Last week was Mobile World Congress, where over 100,000 delegates from around the world descended on the Spanish city of Barcelona, to experience some of the latest innovations in mobile technologies.
Mobile World Congress started in 1987 at a time when colloquial ‘bricks’ were still being carried around by businessmen and politicians. Movies such as Wall Street in the same year instantly made these oversized phones everlasting icons synonymous with power and finance.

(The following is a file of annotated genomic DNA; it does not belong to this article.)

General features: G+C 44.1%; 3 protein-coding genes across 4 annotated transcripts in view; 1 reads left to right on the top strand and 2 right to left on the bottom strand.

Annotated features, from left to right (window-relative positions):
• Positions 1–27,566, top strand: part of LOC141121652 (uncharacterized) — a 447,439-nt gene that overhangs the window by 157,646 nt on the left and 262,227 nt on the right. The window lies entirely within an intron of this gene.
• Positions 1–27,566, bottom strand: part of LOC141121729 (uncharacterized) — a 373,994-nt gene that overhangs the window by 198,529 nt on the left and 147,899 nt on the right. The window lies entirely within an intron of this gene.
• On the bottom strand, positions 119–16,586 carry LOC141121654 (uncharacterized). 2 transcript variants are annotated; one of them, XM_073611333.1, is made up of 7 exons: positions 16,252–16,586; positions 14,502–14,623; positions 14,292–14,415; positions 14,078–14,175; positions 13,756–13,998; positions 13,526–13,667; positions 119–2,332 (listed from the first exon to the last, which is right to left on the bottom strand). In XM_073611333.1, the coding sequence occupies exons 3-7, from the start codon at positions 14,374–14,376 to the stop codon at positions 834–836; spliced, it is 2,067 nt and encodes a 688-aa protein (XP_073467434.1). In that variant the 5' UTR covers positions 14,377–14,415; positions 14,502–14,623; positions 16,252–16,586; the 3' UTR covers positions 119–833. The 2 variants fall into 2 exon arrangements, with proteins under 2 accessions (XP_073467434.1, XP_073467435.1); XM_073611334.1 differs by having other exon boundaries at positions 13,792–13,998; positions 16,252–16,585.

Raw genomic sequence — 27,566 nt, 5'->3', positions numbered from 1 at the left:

Yet this status symbol has evolved radically, with the BlackBerry dominating boardroom tables for decades. It also became the de-facto handset for many IT departments, who invested heavily in BlackBerry Enterprise Servers to support their mobile estate.
But as the smartphone market developed, not least with the growth of the iPhone, many people sought second phones that offered better web browsing, camera quality and choice of apps. There was a time about five years ago when having both an iPhone and BlackBerry at a dinner party was the prerequisite for the “which line of business are you in?” question. This conversation point became the birthplace of the ‘two phone’ status symbol as we know it.